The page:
Valerie Tarico has written literally hundreds of articles about atheism for a variety of websites. Her latest piece for Alternet, going over the many reasons the Bible is a poorly written book, was no exception.
She talked about how having multiple authors (because “God” didn’t write it) led to “two different creation myths, three sets of Ten Commandments, and four contradictory versions of the Easter story.” She explained the possible forgeries, the mixing of literary genres, the possible mistranslations, and the numerous examples of “inside baseball” that made sense to the writers but not necessarily to people reading it today.
Tarico included plenty of links to back up what she was saying, and this was the sort of article that you’d expect to see on sites that allow for opinionated pieces about religion.
But after Salon reposted the article and tweeted it out, they must have received a lot of pushback from religious people, because the next thing you know, they unpublished the piece for an odd reason.
Thank you for your feedback. We heard you. Upon further review, we determined that this article, which was republished to Salon from a partner website, did not meet our editorial standards.
— Salon (@Salon) February 8, 2018
First of all, let’s all collectively roll our eyes at the idea of Salon having editorial standards. They’ve published plenty of irrational, fact-free, unjustified taking cheap shots at the “New Atheists.” As former staffers even said years ago, the site’s low editorial quality could be attributed to the editors’ desire to get “big traffic numbers [while] paying little attention to the site’s editorial side.”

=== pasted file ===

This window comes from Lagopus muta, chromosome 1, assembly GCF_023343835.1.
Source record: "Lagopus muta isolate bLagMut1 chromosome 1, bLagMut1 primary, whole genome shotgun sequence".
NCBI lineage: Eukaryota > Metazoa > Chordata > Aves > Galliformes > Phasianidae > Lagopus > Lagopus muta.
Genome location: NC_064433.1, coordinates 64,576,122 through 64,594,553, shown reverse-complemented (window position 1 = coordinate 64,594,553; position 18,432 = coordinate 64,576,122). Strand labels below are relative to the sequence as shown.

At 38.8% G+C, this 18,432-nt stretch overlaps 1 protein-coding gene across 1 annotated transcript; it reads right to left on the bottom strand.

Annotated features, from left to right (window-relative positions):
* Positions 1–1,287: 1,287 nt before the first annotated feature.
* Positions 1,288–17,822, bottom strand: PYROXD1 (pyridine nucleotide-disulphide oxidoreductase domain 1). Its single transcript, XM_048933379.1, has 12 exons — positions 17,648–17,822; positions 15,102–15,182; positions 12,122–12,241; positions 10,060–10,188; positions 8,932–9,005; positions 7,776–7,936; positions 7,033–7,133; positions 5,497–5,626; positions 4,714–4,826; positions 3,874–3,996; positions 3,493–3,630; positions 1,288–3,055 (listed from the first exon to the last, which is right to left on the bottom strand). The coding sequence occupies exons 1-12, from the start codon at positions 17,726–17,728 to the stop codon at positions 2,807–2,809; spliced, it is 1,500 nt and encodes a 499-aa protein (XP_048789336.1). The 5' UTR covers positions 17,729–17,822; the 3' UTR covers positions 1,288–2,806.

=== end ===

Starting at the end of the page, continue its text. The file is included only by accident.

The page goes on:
But even if we set aside the Salon-bashing, what “editorial standards” did Tarico not meet? They didn’t tell her, that’s for sure, and her attempts to get a response from the website have been unsuccessful so far. She told me this morning that, before publishing the piece, it was “reviewed by a Presbyterian ordained religion professor and by a professional editor,” all the more reason to question which standards she supposedly failed to meet.
(Also worth asking: If the article didn’t meet their editorial standards, how the hell did it end up on their website for days?)
It’s possible that the people at Salon were just upset that the usual batch of right-wing commentators weren’t happy with the piece. Anything that brings the Bible back down to earth always rubs that crowd the wrong way. Blowhard Matt Walsh said the article was akin to “Miley Cyrus calling Pavarotti a poor singer.” Others were equally quick with retorts.
It's a book only smart people can read. You should just stick with Harry Potter.
— Tracy, drinking wine (@lipstickclergy) February 8, 2018
Was this article written by a fifteen year old who just discovered atheism?
— Eric M Hamilton (@ericmhamilton) February 8, 2018
The fact that it is still amongst us after almost 3000 years shows it has the relevance of Shakespeare and all the other things. How many thousands of religious texts have been lost? Yet, the Bible remains. And will long after the factually laughable writing of Salon dies.
— Jared Huber (@jaredhuber98) February 8, 2018
Other right-wing commenters are now blasting Salon for taking down the piece. They weren’t happy when it was up. They’re critical now that it’s down. And nobody at Salon has explained what Tarico said that was unpublishable.
What a cowardly move on their part.
(Image via Shutterstock)